Before you embark on a software development project using the Ethereum platform, you need to decide on using the public vs private blockchain. This matters due to the following reasons:

  • Entrepreneurs trying to set up a decentralized business model can consider the public Ethereum blockchain since it’s permissionless. However, if you are implementing a blockchain application in your enterprise, then you will allow only trusted parties to join. You will need a permissioned blockchain.
  • A business model relying on a completely decentralized transaction validation may find the public Ethereum blockchain attractive. While there are issues with energy consumption and scalability, the Ethereum project team is trying to improve on those counts. However, if you are implementing in an enterprise context, scalability and high transaction throughput are crucial. You will need a private blockchain.

Read more about these differences in “Public vs private (permissioned) blockchain comparison”. I recommend you use the Ethereum DApp approach if you can work with a public blockchain. On the other hand, use Hyperledger Fabric with Ethereum Smart contract capability if you need a permissioned blockchain. I will call them “approach #1” and “approach #2”, respectively. Although “approach #2” doesn’t involve the Ethereum network, it at least includes Ethereum smart contracts.

Ethereum DApp development (approach #1)

Let’s go over Ethereum DApp development, step by step, as follows:

Step #1: Build a team

You need the following roles in your team:

  • UI/UX designer;
  • Ethereum programmers with Solidity skills;
  • Testers;
  • A project manager (PM).

Step #2: Utilize Ethereum development learning resources

Note that Ethereum blockchain development skills are niche, therefore, consider using the following learning resources:

Step #3: Create an Ethereum account and buy Ether

Ether, the native cryptocurrency of Ethereum is the fuel that drives all transactions on the network. You need Ether to deploy smart contracts and run your DApp. You need to create an “Externally Owned Account” (EOA) on Ethereum, which involved the following steps:

  • Use “eth-lightwallet”, an easy-to-use Ethereum wallet.
  • Set it up using their GitHub instructions.
  • Create your public and private keys. Secure the private key, don’t divulge it.

Now, you can buy Ether.

Step #4: Install the required tools

You need the following tools to develop an Ethereum DApp:

  • “testrpc”: It’s an easy-to-use blockchain client, which also provides a “Command Line Interface” (CLI). Install and configure it following its’ GitHub instructions.
  • “Web3.js”: This is an Ethereum JavaScript API to communicate with the Ethereum blockchain network. Use the instructions to install it.
  • “Truffle”: A development environment for Ethereum, Truffle aids in smart contract compilation, linking, automated testing, build management, and deployment. You can install and configure it using the GitHub instructions. You can create folders for your smart contracts.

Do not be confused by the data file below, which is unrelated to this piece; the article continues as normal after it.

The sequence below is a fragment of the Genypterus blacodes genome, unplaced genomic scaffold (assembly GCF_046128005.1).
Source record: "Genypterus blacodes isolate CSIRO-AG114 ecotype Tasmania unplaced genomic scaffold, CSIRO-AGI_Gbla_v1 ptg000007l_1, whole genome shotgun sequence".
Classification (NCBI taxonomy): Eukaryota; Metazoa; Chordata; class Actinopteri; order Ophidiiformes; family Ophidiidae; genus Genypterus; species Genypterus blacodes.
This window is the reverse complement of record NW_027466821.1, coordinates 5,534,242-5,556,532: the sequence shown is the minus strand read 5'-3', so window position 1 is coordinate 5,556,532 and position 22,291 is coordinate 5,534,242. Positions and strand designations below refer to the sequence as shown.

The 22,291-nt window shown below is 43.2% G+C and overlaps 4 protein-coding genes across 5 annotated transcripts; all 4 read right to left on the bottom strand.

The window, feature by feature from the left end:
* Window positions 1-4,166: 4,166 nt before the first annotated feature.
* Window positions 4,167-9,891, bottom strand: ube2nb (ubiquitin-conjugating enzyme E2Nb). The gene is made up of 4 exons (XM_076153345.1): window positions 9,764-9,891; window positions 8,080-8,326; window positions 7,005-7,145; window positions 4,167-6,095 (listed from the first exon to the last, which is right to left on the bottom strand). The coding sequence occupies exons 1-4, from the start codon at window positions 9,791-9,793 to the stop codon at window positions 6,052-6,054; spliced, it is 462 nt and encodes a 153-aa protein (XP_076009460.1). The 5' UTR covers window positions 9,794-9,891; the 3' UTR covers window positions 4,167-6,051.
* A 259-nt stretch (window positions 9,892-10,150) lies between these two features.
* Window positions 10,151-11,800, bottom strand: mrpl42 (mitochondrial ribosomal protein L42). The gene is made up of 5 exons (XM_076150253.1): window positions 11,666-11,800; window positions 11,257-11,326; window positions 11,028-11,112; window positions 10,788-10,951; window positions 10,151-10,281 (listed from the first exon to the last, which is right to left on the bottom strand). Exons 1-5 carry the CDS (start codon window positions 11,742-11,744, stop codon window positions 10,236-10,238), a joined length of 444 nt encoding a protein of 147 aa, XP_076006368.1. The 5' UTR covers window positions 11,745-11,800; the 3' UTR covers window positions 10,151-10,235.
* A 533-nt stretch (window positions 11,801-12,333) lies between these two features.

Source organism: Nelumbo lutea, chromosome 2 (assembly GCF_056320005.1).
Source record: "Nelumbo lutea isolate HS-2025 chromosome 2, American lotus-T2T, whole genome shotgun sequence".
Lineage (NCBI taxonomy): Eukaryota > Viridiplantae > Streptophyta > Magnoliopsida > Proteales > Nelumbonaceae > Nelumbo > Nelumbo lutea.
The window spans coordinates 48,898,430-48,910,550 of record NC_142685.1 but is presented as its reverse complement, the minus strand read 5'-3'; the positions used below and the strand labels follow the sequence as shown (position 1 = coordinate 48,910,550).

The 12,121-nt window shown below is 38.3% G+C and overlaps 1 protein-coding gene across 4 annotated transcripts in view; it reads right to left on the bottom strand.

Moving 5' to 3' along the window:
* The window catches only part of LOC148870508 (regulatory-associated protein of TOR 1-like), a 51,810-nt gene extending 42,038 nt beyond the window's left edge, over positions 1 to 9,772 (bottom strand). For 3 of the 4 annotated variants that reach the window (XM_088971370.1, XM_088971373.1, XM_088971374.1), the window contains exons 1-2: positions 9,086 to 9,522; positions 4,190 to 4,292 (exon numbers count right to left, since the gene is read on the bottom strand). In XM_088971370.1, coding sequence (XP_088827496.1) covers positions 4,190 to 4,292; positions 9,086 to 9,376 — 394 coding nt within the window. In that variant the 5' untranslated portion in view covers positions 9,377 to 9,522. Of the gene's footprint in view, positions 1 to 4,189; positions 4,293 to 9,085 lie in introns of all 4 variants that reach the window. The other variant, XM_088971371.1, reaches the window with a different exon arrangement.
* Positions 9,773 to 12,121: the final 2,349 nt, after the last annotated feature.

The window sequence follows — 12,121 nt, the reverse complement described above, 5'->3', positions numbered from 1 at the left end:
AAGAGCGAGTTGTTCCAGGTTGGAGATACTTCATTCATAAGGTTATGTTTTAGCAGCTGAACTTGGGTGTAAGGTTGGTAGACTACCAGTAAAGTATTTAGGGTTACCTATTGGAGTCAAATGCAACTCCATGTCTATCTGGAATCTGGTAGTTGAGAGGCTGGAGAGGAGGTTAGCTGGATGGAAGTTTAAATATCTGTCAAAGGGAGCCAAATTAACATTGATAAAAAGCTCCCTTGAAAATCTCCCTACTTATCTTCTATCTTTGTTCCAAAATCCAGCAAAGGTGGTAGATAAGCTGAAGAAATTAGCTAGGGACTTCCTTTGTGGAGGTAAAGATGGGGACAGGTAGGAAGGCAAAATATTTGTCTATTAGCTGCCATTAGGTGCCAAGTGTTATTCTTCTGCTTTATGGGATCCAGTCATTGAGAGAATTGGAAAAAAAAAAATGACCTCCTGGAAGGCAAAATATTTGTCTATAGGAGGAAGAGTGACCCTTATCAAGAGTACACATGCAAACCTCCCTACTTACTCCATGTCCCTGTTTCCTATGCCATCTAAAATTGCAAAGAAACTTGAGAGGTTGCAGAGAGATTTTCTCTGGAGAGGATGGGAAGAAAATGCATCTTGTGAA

• “MetaMask”: You will need to test your smart contracts before deploying them. MetaMask is a browser extension. It allows you to communicate with Ethereum even if you don’t run a full Ethereum node. Install either Chrome or Firefox extension from its’ website. Accept the terms and conditions, create a password, and secure the 12-word private seed for later use. Refer to “How to deploy smart contract on Ethereum?” for more details.

Step #5: Configure the tools

You need to configure the above-mentioned tools as follows:

  • Open “testrpc” and run an instance.
  • Configure the “aconfig.js” file to make Web.js work.
  • Update your “config.js” file with your public and private key information from your “eth-lightwallet” settings. Read “Getting started as an Ethereum web developer” for more guidance.
  • Connect MetaMask to “Ropsten”, an Ethereum test network, which you will use for testing your smart contract. To do this, click the MetaMask mainnet button, and point to Ropsten. Read “Ultimate guide to convert a web app to a decentralized app DApp” for details. Let’s call it the “reference article 1”.

Step #6: Use “Remix” IDE to code smart contracts

You will need to develop the “User Interface” (UI) of your DApp like you would do for any web app. You can develop Ethereum smart contracts in parallel. To do this, use “Remix”. It’s an “Integrated Development Environment” (IDE) for smart contract development. It’s a DApp, therefore, you don’t need to install anything.

Step #7: Test smart contracts in Ropsten

This involves the following actions:

  • Visit MetaMask Ether Faucet to buy dummy Ether. This is required for testing smart contracts in Ropsten. Ropsten is a test network and doesn’t need real Ether.
  • Check and ensure that the MetaMask connection with Ropsten is still open.
  • Go back to Remix, and locate the small “+” sign at the top left, which also has a label “Create”.
  • Click it to deploy your smart contracts to Ropsten, and confirm the action in MetaMask.
  • Test smart contracts.

Read “reference article 1” for more detailed guidance.

Step #8: Deploy smart contracts to the main Ethereum network

Now that you have tested the smart contracts, you will deploy them to the main Ethereum network, as follows:

  • You will use the real Ether you had bought earlier.
  • Ensure that the testrpc instance is still running.
  • Navigate to your Truffle directory.
  • Use the “truffle deploy” command to deploy your smart contracts.
  • Note down your smart contract address, for later use.

Step #9: Create your crypto token

Now that you have built smart contracts, you will be able to use the knowledge to build your crypto token. Note the following points in this regard:

  • You need to code smart contracts to create crypto tokens on Ethereum.
  • Ethereum has various standards for crypto tokens, for e.g., ERC20, ERC721, etc. There are subtle differences between them. ERC20 is the most common standard. You will likely be able to use it for most use cases. Read more about the ERC20 standard in “ERC20 Token Standard”.